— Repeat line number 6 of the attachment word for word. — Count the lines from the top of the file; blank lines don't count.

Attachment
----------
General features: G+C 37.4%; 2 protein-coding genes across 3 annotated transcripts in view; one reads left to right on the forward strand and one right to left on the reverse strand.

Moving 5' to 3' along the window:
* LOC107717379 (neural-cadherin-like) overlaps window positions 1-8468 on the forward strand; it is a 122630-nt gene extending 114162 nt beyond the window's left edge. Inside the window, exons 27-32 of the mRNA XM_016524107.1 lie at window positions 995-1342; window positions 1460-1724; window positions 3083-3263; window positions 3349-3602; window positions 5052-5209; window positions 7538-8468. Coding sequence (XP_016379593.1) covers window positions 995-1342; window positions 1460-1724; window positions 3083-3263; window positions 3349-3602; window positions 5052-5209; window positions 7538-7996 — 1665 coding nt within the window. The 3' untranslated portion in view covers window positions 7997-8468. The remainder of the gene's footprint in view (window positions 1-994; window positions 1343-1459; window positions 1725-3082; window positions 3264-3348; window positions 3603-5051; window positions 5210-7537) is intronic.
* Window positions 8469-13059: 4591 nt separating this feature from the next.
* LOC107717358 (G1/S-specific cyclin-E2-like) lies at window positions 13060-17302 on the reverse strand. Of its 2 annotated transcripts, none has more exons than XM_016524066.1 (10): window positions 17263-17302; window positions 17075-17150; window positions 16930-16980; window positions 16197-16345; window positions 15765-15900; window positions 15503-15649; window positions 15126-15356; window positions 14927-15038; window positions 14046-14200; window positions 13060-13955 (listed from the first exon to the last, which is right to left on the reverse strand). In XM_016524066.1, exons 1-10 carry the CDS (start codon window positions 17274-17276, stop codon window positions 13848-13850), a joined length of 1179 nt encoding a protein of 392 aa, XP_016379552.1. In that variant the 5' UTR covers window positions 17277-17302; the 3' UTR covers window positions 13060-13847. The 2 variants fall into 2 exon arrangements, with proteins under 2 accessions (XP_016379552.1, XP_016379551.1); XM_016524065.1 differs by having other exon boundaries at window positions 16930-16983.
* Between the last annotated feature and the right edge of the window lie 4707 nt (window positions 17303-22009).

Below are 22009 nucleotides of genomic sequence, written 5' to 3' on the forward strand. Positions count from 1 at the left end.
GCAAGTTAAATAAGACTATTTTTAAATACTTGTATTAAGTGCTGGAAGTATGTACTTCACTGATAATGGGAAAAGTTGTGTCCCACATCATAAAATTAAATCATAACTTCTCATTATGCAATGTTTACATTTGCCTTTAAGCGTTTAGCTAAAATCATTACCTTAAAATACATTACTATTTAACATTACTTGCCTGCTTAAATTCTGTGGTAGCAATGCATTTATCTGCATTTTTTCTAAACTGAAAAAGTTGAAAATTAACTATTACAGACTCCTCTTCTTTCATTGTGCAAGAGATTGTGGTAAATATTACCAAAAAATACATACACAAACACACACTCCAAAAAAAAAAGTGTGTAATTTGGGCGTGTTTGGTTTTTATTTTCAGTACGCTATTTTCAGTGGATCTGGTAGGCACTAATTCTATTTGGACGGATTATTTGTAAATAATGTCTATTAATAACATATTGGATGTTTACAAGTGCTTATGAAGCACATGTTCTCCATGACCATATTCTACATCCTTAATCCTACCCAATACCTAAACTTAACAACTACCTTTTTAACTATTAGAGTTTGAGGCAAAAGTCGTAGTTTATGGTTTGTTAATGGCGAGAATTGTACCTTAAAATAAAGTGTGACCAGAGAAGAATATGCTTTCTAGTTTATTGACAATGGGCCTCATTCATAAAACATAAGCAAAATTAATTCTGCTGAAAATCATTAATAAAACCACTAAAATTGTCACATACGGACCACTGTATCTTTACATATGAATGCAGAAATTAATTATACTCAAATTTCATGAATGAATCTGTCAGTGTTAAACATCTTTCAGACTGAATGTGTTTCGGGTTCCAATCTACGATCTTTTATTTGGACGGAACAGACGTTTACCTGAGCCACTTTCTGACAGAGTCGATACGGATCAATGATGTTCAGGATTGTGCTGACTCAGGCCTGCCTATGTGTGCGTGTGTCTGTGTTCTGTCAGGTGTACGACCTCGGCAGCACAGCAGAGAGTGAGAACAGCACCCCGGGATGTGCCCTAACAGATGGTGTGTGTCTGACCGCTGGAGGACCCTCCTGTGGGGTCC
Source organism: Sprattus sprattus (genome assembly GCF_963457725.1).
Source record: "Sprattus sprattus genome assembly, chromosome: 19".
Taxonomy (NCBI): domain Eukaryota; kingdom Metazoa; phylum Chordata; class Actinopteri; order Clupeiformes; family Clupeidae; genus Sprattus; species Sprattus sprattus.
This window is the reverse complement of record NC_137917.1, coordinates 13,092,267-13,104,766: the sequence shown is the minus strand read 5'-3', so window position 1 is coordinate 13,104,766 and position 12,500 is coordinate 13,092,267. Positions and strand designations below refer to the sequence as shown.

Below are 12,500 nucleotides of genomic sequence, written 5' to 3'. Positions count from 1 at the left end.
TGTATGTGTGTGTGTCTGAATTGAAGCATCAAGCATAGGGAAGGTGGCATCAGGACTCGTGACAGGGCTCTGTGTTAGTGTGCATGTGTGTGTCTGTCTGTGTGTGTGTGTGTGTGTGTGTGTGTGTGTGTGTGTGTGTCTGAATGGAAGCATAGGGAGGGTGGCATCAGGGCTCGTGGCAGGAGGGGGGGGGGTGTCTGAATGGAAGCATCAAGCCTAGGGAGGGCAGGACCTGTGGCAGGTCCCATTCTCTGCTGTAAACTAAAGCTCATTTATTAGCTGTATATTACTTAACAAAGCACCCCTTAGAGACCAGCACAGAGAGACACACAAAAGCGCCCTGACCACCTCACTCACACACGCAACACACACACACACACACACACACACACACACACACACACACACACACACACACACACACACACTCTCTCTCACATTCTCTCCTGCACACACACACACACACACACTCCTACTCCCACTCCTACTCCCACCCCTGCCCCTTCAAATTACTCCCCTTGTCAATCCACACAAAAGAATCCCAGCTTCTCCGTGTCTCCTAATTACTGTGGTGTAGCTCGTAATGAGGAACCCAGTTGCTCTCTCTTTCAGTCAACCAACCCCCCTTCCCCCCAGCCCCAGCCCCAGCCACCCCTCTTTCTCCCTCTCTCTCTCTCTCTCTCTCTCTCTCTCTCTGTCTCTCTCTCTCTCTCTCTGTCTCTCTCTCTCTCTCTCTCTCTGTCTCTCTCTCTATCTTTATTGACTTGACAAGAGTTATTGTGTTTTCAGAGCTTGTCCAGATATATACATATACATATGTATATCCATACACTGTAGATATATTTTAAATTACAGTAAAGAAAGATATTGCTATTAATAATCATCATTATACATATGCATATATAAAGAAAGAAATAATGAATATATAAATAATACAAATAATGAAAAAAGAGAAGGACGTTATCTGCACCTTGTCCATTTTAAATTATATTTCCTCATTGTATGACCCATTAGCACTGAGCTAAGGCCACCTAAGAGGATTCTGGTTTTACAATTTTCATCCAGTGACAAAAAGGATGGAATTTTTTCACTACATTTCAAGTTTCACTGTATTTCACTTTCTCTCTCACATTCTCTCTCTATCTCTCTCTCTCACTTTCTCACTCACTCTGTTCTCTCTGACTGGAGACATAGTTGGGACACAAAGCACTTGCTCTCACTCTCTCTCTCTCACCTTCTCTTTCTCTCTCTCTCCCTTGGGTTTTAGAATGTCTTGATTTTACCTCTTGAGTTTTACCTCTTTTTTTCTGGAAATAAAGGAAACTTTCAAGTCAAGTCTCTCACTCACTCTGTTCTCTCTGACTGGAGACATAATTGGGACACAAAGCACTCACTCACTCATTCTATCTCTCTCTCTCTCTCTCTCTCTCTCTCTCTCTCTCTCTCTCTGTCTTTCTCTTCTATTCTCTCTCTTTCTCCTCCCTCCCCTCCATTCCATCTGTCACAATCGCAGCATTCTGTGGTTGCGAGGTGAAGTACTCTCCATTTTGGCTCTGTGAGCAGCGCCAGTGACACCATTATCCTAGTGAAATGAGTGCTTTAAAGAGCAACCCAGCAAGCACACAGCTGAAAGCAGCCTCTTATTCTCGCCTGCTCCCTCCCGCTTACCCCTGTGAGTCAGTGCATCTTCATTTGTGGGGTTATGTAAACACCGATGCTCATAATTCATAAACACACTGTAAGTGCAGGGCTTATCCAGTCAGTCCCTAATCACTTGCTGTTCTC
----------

* Between the last annotated feature and the right edge of the window lie 4707 nt (window positions 17303-22009).